Only 49 percent of veterinarians believe their profession is appreciated, survey shows

Raising awareness of and celebrating the essential behind-the-scenes care veterinarians provide for animals and communities worldwide was the driving force behind a recent industry survey.

The Going Beyond Survey 2024, conducted by Kynetec on behalf of Boehringer Ingelheim, aimed to present insights on the perceived levels of appreciation for the veterinary profession. A key finding includes only 49 percent of veterinarians believing their job is appreciated.

“Understanding the reasons why veterinarians feel their profession is underappreciated, raising awareness of often unseen and complex aspects of veterinary work, and most importantly, showing veterinary professionals that we recognize their essential work, is an important first step,” says Fabio Paganini, member of the Global Animal Health Executive Committee at Boehringer Ingelheim. “As a veterinarian myself, I know there is so much to love about this job. Together, we can showcase the relentless dedication, the genuine compassion, and the scientific know-how it takes to work as a veterinarian. It truly is a vocation to aspire to.”

The survey, conducted in March, was participated in by 1,056 companion animal, livestock, and equine veterinarians from the U.S., Japan, United Kingdom, France, Brazil, and Germany. The perceived levels of appreciation for the profession were relatively consistent across key types of veterinary teams—with only 48 percent of pet-focused (cats and dogs),55 percent of livestock, and 42 percent of equine veterinary professionals reporting their profession was appreciated. This is despite 75 percent of survey respondents reporting feeling “personally” appreciated by their client base.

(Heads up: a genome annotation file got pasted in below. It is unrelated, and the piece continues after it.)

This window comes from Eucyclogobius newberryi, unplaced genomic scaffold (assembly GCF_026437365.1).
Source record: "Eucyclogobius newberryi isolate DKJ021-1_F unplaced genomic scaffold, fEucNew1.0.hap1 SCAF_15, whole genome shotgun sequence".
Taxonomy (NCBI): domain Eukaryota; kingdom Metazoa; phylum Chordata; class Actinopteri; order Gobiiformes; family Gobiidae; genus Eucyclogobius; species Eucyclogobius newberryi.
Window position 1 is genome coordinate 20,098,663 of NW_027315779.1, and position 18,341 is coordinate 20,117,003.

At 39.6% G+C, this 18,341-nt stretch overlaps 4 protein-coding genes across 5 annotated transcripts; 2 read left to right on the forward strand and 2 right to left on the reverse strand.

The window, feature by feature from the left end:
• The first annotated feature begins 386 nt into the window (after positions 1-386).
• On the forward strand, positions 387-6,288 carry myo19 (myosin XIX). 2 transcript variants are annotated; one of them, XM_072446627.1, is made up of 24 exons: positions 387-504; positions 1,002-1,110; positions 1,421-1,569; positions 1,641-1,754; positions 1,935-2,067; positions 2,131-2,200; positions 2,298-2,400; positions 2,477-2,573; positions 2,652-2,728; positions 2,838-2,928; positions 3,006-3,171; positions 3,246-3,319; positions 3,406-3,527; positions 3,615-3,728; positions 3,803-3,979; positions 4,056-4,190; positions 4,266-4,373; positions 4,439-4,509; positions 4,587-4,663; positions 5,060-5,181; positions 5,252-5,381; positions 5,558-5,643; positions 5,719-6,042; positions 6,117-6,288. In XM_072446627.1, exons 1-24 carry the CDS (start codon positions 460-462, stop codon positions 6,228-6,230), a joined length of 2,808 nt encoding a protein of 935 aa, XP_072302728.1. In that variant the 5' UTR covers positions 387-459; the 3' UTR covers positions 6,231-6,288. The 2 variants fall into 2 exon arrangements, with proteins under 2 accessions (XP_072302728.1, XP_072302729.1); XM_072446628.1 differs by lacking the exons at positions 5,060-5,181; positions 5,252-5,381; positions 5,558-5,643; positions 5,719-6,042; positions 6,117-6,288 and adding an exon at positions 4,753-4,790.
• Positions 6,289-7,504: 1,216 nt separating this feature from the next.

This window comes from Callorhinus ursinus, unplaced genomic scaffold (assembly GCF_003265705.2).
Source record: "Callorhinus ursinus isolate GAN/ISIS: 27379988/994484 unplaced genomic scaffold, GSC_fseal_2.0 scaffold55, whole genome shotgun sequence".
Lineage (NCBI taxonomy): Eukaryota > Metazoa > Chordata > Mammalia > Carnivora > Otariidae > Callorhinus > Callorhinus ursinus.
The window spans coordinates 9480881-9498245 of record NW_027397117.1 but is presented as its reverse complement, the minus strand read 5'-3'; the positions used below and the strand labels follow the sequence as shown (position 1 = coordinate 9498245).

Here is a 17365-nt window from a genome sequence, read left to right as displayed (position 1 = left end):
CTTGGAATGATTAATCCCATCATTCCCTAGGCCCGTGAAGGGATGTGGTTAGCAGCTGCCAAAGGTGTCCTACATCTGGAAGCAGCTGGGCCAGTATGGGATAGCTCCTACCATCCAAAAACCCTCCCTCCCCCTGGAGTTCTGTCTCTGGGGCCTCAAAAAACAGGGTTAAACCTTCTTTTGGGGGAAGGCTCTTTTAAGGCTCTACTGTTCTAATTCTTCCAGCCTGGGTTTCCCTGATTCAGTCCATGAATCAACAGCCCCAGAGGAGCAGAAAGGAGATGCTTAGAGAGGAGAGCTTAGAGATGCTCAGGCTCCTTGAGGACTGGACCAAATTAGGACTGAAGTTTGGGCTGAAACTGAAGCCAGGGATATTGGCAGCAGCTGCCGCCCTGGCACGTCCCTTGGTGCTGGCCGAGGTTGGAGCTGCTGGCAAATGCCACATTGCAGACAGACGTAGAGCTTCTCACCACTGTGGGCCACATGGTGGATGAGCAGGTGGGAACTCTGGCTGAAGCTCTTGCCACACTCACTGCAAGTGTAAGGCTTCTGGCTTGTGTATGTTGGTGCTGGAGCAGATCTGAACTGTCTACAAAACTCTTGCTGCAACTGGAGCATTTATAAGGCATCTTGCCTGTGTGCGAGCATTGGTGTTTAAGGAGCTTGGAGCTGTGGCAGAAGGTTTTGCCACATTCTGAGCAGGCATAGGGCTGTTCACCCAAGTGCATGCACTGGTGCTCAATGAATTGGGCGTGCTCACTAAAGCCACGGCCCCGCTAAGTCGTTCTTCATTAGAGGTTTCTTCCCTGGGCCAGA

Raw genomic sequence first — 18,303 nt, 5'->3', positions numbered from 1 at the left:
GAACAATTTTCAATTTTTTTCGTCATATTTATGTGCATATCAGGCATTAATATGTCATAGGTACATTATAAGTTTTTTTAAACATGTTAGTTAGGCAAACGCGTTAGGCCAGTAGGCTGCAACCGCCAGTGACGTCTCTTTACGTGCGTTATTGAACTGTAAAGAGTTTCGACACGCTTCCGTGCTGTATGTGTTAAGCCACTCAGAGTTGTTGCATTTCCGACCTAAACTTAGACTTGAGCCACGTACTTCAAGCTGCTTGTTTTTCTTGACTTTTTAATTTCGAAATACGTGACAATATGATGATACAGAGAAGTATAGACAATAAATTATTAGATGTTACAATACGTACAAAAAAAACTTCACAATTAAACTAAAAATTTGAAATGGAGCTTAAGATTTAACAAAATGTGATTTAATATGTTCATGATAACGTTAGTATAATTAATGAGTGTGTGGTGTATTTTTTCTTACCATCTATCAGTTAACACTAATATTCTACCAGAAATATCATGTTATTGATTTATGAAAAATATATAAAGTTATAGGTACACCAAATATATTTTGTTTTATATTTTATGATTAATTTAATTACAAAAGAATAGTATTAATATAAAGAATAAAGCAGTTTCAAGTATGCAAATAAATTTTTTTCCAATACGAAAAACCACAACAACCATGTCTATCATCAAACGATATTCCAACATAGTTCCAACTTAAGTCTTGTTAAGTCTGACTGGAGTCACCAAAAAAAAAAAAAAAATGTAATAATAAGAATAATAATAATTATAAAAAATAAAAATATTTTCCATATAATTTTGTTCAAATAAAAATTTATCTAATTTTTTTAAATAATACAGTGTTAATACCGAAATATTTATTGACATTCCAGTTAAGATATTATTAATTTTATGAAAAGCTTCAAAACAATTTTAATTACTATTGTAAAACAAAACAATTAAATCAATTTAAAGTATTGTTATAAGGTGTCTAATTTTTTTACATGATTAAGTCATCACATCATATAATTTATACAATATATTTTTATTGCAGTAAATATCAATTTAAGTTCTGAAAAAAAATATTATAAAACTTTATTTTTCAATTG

Further, the respondents expressed belief their personal clients appreciate their “level of expertise” (66 percent), the “ability to deal with ethical dilemmas (including euthanasia)” (61 percent) and the fact “they provide a large variety of care” (57 percent). However, the survey also revealed clients do not always have full awareness of how far veterinarians push themselves to provide care.

Of the participants, 49 percent felt they were underappreciated by clients when it came to understanding the “resilience to stress and emotional exhaustion” required from the job, with 48 percent reporting an underappreciation of the fact they “work despite feeling physically exhausted” and the way they “trade-off their work-life-balance to help animals.”

Boehringer Ingelheim, together with the Word Small Animal Vet Association (WSAVA), the World Association for Buiatrics (WAB), among other organizations, are working together to help help veterinarians—starting with showcasing veterinary professional compassion and dedication to animal welfare, while highlighting the often-unseen aspects of veterinary care.

“We should not stand quietly as our colleagues leave the ring due to stress and burnout,” says Dr. Ellen Van Nierop, WSAVA president. “Veterinarians are exceptional professionals, who play an essential role in directly maintaining and improving the health and well-being of animals and indirectly, of the whole society. It is imperative that we shine a light on the often-unseen care and effort veterinarians put into forging a healthy and happy society.”

“By celebrating the essential behind-the-scenes work veterinarians do, we can help them feel seen and appreciated so that they hopefully retain their passion for animal care for as long as possible,” adds Prof. Arcangelo Gentile, WAB president, saying the World Veterinary Day 2024 (April 27) serves as the “perfect opportunity to raise awareness of what really happens behind the clinic, farm and stable doors.”

For more information on the survey insights, visit the Boehringer Ingelheim website.